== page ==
- Workplace manipulation happens when a supervisor or coworker uses guilt, shame, coercion, or other tactics to exploit another member of the team.
- If your boss is a workplace manipulator, watch out for traits and behavioral qualities that indicate they might have dark personality traits.
- Dark personality traits (narcissism, machiavellianism, psychopathy) are characteristics that can indicate manipulative tendencies.
- Learning to identify dark personality traits could be beneficial when trying to understand and empathize professionally, especially with a boss who is a workplace manipulator.
- We all have the capacity to be manipulative but can avoid acting on it at work by being candid and remaining mindful.
- And when we’re unsure of whether we’re truly being manipulated by someone at work, it’s helpful to consider whether we’re overthinking our workplace interactions.
It’s like a bad nightmare: Imagine having a supervisor that’s hellbent on making your life miserable, playing with your emotions and your sanity. Perhaps this is already a tempting fantasy to believe on our worst workdays, when we’re rushing to meet deadlines or sitting through tedious meetings. Despite the frustration and hair-pulling that occasionally happens with any job, there’s no way that anyone’s boss could actually be manipulative, right?
As it happens, workplace manipulation is real—whether we experience it, or do it to others. Even when we manipulate coworkers for what seem like the right reasons (like complimenting their appearance to persuade them to help us with something), there’s no real winner when we start playing puppeteer. Guard yourself against the string-pullers of the professional world and learn to cope with workplace manipulation.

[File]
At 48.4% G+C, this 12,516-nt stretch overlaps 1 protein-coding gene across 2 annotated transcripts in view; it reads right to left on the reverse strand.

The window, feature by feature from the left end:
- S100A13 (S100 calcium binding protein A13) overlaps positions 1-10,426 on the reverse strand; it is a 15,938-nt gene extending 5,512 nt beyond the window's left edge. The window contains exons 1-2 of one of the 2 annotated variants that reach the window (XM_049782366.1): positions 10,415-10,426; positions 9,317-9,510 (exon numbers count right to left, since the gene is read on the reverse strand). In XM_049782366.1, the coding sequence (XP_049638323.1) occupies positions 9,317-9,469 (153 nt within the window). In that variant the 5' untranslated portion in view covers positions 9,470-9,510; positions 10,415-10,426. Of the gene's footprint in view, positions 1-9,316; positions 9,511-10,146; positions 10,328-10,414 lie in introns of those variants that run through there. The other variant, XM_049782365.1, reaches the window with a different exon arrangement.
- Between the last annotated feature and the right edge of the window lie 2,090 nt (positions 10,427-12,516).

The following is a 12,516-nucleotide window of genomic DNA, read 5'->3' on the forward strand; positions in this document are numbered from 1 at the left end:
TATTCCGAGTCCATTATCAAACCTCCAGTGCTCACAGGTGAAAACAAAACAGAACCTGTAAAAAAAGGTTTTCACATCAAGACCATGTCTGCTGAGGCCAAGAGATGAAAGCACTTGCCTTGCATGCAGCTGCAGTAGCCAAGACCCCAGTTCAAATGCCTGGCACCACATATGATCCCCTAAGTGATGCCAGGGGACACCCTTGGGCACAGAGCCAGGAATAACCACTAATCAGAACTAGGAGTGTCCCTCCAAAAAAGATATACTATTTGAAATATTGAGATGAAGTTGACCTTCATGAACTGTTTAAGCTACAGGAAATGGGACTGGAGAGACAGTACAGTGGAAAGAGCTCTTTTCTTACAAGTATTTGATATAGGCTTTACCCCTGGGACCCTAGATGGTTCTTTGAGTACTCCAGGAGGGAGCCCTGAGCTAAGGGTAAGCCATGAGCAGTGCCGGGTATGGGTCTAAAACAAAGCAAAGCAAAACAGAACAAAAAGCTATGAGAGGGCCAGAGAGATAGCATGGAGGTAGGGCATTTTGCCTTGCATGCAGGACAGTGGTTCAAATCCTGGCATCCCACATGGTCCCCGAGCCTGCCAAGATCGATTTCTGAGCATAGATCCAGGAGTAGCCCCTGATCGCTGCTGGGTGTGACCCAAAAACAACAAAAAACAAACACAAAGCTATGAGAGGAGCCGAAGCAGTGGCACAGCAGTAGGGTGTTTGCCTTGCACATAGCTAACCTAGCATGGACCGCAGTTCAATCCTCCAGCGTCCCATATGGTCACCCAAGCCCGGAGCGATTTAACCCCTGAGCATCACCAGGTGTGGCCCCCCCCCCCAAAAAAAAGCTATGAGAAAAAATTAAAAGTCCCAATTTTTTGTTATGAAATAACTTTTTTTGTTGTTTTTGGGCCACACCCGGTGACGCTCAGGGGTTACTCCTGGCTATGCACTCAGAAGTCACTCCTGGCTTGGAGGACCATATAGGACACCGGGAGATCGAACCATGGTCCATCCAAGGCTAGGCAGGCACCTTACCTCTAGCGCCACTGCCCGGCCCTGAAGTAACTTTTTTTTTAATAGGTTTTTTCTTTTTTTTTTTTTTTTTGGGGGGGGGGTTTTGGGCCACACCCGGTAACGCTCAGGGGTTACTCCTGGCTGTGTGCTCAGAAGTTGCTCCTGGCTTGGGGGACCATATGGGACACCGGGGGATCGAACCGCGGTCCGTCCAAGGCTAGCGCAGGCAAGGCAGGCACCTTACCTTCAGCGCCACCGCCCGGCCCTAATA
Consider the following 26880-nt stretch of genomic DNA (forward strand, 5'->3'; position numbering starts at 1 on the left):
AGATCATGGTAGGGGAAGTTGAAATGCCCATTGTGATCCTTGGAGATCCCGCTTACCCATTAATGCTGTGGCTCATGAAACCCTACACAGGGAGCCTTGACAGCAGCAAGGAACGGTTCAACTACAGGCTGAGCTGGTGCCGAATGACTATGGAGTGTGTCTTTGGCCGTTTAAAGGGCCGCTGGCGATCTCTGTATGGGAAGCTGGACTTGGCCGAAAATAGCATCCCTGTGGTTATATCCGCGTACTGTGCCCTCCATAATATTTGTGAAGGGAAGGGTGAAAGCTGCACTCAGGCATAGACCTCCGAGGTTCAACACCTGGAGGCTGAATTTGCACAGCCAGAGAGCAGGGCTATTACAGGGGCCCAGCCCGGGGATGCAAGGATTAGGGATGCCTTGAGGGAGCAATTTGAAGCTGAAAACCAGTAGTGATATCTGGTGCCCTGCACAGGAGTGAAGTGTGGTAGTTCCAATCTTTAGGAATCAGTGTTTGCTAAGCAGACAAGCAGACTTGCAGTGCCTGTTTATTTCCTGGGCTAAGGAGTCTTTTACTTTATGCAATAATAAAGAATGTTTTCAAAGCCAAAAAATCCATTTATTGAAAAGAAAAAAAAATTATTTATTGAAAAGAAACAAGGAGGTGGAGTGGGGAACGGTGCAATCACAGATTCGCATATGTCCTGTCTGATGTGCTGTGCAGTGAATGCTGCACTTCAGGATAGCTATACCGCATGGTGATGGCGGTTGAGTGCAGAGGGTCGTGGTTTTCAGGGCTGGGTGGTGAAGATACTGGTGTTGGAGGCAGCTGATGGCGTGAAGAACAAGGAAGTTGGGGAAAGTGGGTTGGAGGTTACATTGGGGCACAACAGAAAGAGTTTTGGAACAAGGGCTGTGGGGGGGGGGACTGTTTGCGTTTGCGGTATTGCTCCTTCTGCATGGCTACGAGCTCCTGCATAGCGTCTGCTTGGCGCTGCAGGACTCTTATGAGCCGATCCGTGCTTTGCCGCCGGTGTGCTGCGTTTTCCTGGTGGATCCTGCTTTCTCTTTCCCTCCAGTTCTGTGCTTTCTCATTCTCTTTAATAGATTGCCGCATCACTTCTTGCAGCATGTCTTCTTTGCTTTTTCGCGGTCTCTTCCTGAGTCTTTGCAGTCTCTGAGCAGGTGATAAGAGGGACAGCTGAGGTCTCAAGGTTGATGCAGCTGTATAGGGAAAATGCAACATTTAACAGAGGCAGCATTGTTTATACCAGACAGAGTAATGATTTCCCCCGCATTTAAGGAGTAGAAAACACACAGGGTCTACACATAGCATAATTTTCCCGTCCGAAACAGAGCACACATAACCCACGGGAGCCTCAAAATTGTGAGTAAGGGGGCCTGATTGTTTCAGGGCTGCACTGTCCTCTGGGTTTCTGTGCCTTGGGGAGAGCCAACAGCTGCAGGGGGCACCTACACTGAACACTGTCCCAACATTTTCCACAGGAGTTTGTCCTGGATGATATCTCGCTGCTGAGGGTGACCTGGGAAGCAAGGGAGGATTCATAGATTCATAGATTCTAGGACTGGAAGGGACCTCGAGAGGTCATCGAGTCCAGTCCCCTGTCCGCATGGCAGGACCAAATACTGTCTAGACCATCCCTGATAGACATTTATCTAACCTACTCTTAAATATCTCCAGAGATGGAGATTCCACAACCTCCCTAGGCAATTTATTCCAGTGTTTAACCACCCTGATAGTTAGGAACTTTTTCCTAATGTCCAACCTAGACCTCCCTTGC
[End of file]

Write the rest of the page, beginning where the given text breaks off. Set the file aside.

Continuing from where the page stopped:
Identify the Signs of Workplace Manipulation
If we made a habit of voicing all of our thoughts at work, most of us would get fired fairly quickly. Point in case, our work environments require us to communicate professionally. That means holding back from sharing or spreading unnecessary negativity with our peers, which includes manipulative behavior. If your workplace is feeling tense, uncomfortable, or hostile, look out for these signs that your boss or manager is a workplace manipulator:
- They’re using guilt or gaslighting as a way to motivate you: For example — asking you to stay late or take on extra work by convincing you that you don’t work hard enough or that you’re creating more work for them by refusing. And if they agree to things (like time-off requests or deadlines) but then go back on their word, be sure to watch out for similar gaslighting tactics, too. Denial of verbal abuses is a telltale sign, as well.
- They love to point out problems but aren’t interested in helping find solutions: Instead of lending any ideas or helpful criticism, a manipulative boss might use any mistakes you make as a way to insult your abilities. Completing your work tasks only because you’re driven by anxiety isn’t sustainable, nor healthy. A good boss should point out your flaws or areas that need improvement, and also offer ways for you and your coworkers to better yourselves.
- Communicating directly with them always feels difficult: Sometimes, workplace communication is difficult. We can get cranky, stressed, tired—the list goes on. But if you’re constantly feeling as though your boss or manager is giving you the run-around, don’t second guess yourself. Manipulators excel at withholding details or insights that might clue you in on their deceptive behavior.
Dark Personality Traits Explain Why Some Manipulate at Work
Workplace manipulation doesn’t always happen on purpose—and sometimes when it does, it’s not intended to be malicious. As children, many of us quickly learn which parent is more likely to say “yes” when we ask for something. We also start paying attention to the reasons why we get those “yes” or “no” responses. Other social relationships aren’t necessarily different, even though we’re older; we may choose to flatter a coworker before asking them later to take on additional tasks. Or, if given the option, we may avoid scheduling our performance review too early in the morning, before our manager’s mood has been brightened by coffee.